Muriel, who has just started a relationship with a Malawian boy, is looking more and more appalled. I can't wait for Ruth's translation, but she lets me down, enlarging on Gertrude's speech in Chichewa alone.

Finally, though, she flings herself to the floor. We should not just lie there like this, she yells, spreading her ample arms and legs, because we have what? An unambiguous rotation of the hips - ARTICULATION.

And at this word a riot breaks out. The ladies start ululating with delight, gyrating their hips and dancing with each other. Victoria dashes to the stereo and Shaggy blasts out at full volume, the room throbbing with frenzied dancing and rolling pelvises. Most of the women are very large but are amazingly sinuous, graceful dancers. They are quite overwhelmingly sexy. I feel awkward and angular and for the first time in my life I worry that my bum isn't big enough.

Eventually Ruth manages to establish order again and the evening continues.

We hear about income-generating activities and one widow is applauded for having generated 42,000 MWK (pound;212) from an initial outlay of "almost 3,460 MWK"(pound;17), through the selling of freezes (ice lollies).

Malawian inheritance laws leave her with nothing after the death of her husband.

We move on through thorny issues of professional upgrading, jealousy and gossiping (remember, every woman is another man's what? wife), awareness of HIV I but things start to fall apart. Ruth seems to be losing interest and has abandoned her translation duties. She lolls in her chair, shouting a perfunctory "Next!" when each speaker finishes and is busy ticking things off on her list.

Little groups are engrossed in their own conversations and nobody pays much attention to Phebe's earnest advice on conserving your salary. Trays of biscuits and popcorn are circulating with plastic cups of soft drinks, but I soon have a suspicion that some of the women are on something stronger than Coco Pina.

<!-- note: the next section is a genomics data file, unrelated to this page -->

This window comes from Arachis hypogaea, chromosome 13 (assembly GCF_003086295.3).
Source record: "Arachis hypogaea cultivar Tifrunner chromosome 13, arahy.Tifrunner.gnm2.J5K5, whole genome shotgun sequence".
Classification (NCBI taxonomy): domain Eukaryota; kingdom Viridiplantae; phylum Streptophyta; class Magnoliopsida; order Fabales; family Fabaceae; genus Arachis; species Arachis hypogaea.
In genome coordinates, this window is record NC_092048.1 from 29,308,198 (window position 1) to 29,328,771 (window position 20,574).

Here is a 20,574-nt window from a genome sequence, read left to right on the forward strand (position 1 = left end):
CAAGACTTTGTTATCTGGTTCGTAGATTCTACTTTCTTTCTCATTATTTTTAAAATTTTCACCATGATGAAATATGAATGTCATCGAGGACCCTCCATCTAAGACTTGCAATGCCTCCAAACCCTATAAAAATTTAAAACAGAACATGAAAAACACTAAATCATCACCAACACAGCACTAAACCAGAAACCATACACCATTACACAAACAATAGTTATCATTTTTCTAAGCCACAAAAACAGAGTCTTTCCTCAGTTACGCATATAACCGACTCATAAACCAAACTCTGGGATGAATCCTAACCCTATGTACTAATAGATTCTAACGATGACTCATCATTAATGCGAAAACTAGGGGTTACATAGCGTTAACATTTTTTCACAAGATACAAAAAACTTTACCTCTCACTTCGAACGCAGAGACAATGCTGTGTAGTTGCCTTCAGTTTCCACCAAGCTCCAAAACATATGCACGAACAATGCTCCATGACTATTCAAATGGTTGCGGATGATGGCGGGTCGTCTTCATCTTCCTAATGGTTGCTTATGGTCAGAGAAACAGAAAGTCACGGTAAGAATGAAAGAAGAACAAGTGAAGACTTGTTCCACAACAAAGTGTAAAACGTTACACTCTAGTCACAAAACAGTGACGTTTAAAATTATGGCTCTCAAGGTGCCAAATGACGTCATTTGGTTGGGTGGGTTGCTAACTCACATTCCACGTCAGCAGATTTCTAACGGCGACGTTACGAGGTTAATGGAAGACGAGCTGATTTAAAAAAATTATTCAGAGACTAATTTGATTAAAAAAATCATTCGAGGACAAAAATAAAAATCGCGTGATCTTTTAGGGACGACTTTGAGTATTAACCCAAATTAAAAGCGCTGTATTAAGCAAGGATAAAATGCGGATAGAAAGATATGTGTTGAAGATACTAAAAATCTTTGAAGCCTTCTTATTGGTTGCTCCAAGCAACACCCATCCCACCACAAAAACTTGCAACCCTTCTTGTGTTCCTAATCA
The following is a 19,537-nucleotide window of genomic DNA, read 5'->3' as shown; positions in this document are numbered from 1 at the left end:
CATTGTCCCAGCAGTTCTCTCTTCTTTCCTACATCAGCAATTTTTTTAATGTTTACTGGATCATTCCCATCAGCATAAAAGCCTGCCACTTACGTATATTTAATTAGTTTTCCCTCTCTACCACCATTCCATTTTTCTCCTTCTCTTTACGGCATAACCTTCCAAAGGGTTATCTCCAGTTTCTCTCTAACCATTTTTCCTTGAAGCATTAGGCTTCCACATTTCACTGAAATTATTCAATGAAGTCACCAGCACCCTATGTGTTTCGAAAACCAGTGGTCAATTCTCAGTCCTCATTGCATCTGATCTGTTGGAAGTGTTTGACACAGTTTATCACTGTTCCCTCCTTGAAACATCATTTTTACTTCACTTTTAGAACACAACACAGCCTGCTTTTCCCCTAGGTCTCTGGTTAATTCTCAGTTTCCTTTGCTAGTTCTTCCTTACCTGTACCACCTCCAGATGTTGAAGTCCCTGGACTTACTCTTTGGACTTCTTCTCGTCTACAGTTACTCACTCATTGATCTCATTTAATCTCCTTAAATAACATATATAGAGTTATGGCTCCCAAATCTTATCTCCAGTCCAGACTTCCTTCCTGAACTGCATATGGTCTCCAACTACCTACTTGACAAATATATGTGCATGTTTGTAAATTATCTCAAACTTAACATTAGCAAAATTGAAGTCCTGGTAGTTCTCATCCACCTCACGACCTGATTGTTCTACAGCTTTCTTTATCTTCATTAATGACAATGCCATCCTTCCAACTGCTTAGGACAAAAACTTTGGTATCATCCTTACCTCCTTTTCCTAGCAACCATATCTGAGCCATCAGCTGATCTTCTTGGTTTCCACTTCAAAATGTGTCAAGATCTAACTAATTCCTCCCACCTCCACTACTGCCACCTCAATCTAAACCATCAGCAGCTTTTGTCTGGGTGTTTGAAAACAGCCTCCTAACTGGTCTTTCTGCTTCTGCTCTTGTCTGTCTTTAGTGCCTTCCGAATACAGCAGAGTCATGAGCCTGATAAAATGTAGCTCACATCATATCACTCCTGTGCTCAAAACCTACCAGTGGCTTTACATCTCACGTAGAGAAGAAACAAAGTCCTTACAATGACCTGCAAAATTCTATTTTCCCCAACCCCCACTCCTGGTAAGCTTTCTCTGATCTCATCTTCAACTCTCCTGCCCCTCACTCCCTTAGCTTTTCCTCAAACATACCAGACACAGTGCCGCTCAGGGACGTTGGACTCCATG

Aretha is by this time draped over a chair, wig askew and eyes rolling.

Lincy is sprawled, giggling, across the lap of Mayi, her dress gaping, and DJ Victoria is under pressure to switch the music on more and more often to let the ladies "shake their bodies".

Several women have removed their tops and bras and are keenly examining their own and each other's breasts after a no doubt useful discussion on self-examining. The electricity keeps cutting out, the decorative condoms bob wildly by candlelight and the crocheting continues. But at certain key words - husband, wife, special - the women respond as one, with great shouts, singing and jumping to their feet to dance with each other.

These women, all experienced, qualified teachers with this additional professional qualification, are the face of the new, meritocratic Malawi, where men and women can in theory meet as equals in the workplace.

I am surprised to see them embracing their domestic role with such pride; something somewhere must give. How can they be fragrant sex goddesses, responding to the whims of infantile and helpless husbands, while simultaneously holding down demanding, full-time jobs?

The evening ends at about 2.30am after some sound advice about choosing a partner. I learn that the most important issues to consider are age, personality and tribe and not to be seduced by good looks for, as we all know, there are some men who are handsome but their behaviour is not good.

We are invited to give some closing words. It wouldn't really matter what we say by this time but we are applauded raucously and rapturously, and as I stagger out of the executive hostel, my head reeling, I can hear the singing and stamping continuing.

The next night, at the graduation party, I meet the women again on the dance floor. They are dancing with their fellow male students, but what a difference: eyes cast demurely down, feet and bodies barely moving.

I spot Ruth and move over to her. I catch her eye and mouth to her "Articulation?" She twitches her hips with just a hint of last night's abandon and then doubles up laughing.

Elspeth Mackay is working through Voluntary Services Overseas as a primary teacher trainer at one of Malawi's six teacher training colleges.

She writes here in a personal capacity.Next week: exam invigilation Malawi-style